VW bondholders benefit at shareholders' expense

It is sometimes said that bondholders are treated like second class citizens at the expense of equity holders. But this week equity holders in Volkswagen should be knocking on its treasurer’s door, asking how investors in the latest bond deal were able to command such a premium for buying new debt.

  • By Nigel Owen
  • 15 Nov 2018
In the recent years of quantitative easing, low interest rates and slow growth, corporates have taken the chance to raise cheap funding to help fund share buy-backs, giving shareholders a much better yield than the one bondholders are ...

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All International Bonds

Rank Lead Manager Amount $m No of issues Share %
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1 Citi 345,651.05 1349 8.09%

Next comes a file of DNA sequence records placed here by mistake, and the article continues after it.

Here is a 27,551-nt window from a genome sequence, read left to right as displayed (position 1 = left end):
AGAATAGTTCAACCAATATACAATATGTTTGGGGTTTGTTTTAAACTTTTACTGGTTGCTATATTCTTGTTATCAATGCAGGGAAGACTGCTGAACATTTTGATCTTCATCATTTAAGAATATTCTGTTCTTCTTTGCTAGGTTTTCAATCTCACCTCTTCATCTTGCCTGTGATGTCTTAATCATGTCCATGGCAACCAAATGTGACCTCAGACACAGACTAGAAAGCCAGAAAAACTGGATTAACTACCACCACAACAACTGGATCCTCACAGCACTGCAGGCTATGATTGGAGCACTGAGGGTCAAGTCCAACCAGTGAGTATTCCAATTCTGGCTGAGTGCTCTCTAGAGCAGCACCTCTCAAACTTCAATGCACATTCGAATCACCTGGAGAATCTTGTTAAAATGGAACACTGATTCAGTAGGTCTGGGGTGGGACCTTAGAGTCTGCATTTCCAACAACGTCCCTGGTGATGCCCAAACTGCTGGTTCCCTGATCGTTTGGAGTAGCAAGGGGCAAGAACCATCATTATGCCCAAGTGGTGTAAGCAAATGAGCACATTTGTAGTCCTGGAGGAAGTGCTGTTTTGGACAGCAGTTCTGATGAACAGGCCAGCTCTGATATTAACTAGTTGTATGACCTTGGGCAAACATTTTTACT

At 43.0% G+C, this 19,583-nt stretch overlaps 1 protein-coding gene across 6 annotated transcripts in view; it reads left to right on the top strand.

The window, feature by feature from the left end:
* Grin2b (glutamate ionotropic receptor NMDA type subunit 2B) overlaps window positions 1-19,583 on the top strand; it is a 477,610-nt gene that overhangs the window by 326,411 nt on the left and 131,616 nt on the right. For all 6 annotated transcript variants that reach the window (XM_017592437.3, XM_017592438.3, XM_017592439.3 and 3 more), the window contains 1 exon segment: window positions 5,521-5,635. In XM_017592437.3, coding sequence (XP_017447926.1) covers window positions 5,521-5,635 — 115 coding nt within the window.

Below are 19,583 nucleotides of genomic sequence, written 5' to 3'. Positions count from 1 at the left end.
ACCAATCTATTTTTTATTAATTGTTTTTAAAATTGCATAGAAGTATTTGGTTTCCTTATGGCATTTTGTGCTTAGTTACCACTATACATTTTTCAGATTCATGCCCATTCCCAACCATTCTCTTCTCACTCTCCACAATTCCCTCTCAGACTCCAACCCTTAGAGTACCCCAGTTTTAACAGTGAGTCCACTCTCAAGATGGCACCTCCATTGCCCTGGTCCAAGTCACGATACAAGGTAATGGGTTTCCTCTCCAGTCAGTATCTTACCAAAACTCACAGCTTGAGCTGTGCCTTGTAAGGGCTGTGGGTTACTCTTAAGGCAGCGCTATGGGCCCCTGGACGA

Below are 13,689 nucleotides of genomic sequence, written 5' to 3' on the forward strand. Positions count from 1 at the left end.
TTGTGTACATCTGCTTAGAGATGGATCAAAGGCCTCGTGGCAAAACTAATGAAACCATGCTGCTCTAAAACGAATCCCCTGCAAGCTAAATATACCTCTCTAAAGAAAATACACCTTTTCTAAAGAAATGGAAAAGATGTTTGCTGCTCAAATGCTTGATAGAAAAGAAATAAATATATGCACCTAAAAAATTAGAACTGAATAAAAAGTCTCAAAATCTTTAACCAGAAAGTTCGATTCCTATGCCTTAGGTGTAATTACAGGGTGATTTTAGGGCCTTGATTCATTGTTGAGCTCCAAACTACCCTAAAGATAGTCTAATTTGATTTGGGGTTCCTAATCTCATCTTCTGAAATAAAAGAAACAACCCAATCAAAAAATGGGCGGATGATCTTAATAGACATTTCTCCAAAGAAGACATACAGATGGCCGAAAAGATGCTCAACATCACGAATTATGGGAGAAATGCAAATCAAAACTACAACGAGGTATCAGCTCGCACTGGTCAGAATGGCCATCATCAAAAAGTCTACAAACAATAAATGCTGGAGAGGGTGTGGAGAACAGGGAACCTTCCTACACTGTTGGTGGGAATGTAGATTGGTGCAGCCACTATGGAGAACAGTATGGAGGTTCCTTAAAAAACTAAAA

2 JPMorgan 341,748.87 1469 8.00%
3 Bank of America Merrill Lynch 306,869.45 1064 7.18%
4 Barclays 258,170.48 974 6.04%
5 Goldman Sachs 227,691.73 773 5.33%

Bookrunners of All Syndicated Loans EMEA

Rank Lead Manager Amount $m No of issues Share %
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1 BNP Paribas 48,305.28 204 6.53%
2 JPMorgan 46,311.15 105 6.26%
3 UniCredit 40,488.91 181 5.48%
4 SG Corporate & Investment Banking 38,348.83 146 5.19%
5 Credit Agricole CIB 37,171.96 185 5.03%

Bookrunners of all EMEA ECM Issuance

Rank Lead Manager Amount $m No of issues Share %
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1 JPMorgan 14,514.87 63 9.19%
2 Goldman Sachs 13,469.15 66 8.53%
3 Citi 9,971.36 58 6.32%
4 Morgan Stanley 8,572.10 54 5.43%
5 UBS 8,414.70 37 5.33%